Take the 2-minute tour ×
Unix & Linux Stack Exchange is a question and answer site for users of Linux, FreeBSD and other Un*x-like operating systems.. It's 100% free, no registration required.

I have a array looking like this:

array=("(1 2 3) (123)" "2 31 (231)" "4 5 1 (451)" "(te)xt (1234)")

This array is a example. It does not look like this but its structure is the same (the strings have the same structure).
If I want to use the single strings in a select loop I can do it like this:

select string in "${array[@]}"
do
   # do something
done

But the string in the parentheses is not for display. So I used sed to remove them:

echo "${array[@]}" | sed -r 's/ \([0-9]+\)$//g'

This did not work. Only the last parentheses were removed and the strings have been merged together. But how can I achieve the desired result which would be the same as the following example:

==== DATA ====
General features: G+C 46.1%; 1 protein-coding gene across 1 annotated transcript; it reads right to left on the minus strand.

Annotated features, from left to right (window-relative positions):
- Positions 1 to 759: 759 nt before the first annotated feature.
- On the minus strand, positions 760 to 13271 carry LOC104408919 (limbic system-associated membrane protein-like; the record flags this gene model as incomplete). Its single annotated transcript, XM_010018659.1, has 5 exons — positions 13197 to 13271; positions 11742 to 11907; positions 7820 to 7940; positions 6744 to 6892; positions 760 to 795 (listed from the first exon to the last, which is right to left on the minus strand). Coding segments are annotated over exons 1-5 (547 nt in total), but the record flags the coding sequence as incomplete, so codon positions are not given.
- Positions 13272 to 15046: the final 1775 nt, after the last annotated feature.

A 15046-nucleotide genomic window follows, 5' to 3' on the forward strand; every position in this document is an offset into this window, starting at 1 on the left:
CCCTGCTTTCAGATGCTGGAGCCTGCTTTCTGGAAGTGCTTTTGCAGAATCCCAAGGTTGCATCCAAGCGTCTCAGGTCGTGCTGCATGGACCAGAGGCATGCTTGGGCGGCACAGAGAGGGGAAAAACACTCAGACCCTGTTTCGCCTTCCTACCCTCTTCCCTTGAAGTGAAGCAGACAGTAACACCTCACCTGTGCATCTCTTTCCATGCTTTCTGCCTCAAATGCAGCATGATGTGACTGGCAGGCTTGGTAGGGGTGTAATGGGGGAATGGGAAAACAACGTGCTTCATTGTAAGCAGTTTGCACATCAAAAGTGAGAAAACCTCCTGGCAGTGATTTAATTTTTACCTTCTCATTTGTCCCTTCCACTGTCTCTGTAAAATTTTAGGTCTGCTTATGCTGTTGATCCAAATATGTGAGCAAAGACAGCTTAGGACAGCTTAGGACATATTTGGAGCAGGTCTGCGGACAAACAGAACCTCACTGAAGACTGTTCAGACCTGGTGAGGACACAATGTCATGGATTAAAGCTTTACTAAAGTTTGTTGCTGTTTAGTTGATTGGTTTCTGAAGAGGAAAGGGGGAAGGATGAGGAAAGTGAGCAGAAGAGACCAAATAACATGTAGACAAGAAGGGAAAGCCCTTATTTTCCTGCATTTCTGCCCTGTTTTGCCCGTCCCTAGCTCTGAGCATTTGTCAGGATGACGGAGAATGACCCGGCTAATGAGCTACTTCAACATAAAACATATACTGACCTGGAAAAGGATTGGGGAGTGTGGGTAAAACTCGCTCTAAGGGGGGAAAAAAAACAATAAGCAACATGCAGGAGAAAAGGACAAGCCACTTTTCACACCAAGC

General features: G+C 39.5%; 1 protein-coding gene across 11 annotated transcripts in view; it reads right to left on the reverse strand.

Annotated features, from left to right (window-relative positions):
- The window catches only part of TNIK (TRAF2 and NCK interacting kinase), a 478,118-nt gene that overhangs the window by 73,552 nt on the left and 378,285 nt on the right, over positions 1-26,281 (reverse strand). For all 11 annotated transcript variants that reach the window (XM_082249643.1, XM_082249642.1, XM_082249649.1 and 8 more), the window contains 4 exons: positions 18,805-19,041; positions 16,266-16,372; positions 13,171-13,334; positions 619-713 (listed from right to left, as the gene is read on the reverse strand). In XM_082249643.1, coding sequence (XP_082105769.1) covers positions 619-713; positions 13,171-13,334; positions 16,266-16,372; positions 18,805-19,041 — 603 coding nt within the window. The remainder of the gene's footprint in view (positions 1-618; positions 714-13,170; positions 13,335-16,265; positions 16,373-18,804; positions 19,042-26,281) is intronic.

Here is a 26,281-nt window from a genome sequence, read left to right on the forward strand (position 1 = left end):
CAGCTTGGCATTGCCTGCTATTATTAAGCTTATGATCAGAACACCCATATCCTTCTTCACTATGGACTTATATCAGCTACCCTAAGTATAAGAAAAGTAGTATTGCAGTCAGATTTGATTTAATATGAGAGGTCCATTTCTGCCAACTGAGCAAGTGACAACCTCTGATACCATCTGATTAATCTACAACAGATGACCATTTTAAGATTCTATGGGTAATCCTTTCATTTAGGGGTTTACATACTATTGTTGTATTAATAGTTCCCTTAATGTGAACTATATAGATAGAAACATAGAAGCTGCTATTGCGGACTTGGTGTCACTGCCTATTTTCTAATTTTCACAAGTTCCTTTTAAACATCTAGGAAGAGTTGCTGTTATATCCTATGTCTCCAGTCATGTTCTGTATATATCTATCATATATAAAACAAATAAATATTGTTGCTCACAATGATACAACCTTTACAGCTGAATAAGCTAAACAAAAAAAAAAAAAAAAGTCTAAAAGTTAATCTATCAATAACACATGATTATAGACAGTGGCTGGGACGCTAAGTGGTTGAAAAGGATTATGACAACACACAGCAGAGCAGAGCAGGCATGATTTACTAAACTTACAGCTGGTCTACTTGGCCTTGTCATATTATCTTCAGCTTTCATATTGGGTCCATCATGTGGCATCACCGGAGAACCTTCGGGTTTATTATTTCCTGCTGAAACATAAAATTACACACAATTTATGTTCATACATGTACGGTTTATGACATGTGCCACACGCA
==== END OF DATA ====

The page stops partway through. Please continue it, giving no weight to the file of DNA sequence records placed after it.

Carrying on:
array2=("(1 2 3)" "2 31" "4 5 1" "(te)xt")

select string in "${array2[@]}"
do
   # do something
done
share|improve this question

1 Answer 1

up vote 4 down vote accepted

Arrays have no meaning to sed. Once your bash array is passed through sed, becomes plain text.

Use bash to remove the parenthesis (supposing the part to remove is always at the end of the strings):

array2=("${array[@]%(*}")

(In you bash manual check the section about parameter expansion for more.)

share|improve this answer
    
This very nice. But if the first part of the string is also in parentheses then the entire string gets emptied. –  BrainStone Dec 22 '13 at 17:01
    
Updated my answer. –  manatwork Dec 22 '13 at 17:06
    
That's exactly what I was looking for. Thank you! –  BrainStone Dec 22 '13 at 17:41

Your Answer

 
discard

By posting your answer, you agree to the privacy policy and terms of service.

Not the answer you're looking for? Browse other questions tagged or ask your own question.